A man has spoken of his life with a little-known neurological condition which could one day stop him playing his beloved piano and viola.
Andrew McLennan, from Morley, is helping to raise awareness of Charcot-Marie-Tooth (CMT), a genetic disorder which causes uncontrollable pain, chronic fatigue and limb deformities.
The charity Charcot-Marie-Tooth UK is campaigning for research into the condition, which affects around 23,000 people in the UK.
Despite having CMT, software engineer Mr McLennan recently completed a 100-mile bike ride and previously did a 55-mile charity walk.
He said: “As CMT progresses, it can start to affect the hands and if I do start to lose the sensation it will probably stop me from playing the viola and potentially the piano.
“However, it also might never happen so I’m not going to worry just now. I try and play as much as I can, while I still reasonably can.”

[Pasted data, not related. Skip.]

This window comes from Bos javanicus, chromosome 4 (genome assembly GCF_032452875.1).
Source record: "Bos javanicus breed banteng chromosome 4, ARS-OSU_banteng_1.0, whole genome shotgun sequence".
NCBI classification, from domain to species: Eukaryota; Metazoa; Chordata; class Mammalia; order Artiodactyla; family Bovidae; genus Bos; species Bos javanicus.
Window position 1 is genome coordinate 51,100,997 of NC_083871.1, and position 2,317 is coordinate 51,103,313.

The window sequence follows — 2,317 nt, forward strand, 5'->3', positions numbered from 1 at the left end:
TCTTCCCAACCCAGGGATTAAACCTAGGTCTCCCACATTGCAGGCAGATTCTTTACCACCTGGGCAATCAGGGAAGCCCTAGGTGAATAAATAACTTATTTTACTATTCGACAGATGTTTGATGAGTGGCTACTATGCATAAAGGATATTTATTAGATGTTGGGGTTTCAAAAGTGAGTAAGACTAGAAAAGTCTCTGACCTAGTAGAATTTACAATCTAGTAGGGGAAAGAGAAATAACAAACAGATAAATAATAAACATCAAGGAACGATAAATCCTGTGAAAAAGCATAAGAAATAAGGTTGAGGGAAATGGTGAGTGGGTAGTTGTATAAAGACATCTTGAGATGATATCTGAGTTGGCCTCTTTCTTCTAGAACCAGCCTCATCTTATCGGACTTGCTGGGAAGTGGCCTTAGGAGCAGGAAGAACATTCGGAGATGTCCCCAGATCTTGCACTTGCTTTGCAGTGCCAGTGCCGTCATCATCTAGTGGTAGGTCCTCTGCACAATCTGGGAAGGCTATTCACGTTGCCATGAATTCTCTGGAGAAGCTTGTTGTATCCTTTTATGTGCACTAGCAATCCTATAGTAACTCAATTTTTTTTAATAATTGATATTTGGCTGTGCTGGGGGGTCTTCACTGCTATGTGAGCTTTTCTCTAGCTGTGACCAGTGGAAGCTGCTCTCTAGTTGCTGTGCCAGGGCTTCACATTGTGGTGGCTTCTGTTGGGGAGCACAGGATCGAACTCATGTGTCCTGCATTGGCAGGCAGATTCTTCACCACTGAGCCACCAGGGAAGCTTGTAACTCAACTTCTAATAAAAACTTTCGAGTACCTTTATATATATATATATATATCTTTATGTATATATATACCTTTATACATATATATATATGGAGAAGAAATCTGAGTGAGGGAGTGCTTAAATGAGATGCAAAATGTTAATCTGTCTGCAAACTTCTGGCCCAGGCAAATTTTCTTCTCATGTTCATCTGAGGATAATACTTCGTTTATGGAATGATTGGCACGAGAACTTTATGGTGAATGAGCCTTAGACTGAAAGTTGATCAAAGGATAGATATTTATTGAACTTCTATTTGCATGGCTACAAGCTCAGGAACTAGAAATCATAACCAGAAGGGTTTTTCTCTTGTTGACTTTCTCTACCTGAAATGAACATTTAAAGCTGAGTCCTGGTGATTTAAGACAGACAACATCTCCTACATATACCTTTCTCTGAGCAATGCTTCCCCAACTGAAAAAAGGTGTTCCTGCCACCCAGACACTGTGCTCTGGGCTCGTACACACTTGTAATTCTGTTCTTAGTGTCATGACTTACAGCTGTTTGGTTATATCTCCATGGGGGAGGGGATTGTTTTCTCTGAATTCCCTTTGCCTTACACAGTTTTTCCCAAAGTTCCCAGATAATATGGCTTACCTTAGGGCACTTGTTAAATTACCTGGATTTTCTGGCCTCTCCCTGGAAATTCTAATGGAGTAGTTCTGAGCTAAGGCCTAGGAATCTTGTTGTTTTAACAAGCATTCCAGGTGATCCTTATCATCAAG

CMT UK will launch Charcot-Marie-Tooth Awareness Month on Saturday.
This year’s campaign aims to raise awareness of the symptoms among people who have not been diagnosed and also make doctors more aware of the condition.
Mr McLennan, who lives with his wife Claire and daughter Ophelia, two, said: “I have made my peace that I won’t ever run properly and that I may need walking aids when I am older, and that I may not be able to play my instruments as long as I would want, but that’s my lot in life and I’m happy.
“I just remain positive and thankful that in terms of severity, my CMT is pretty mild.”
CMT is named after the three scientists who discovered it.
To find out more log on to www.cmt.org.uk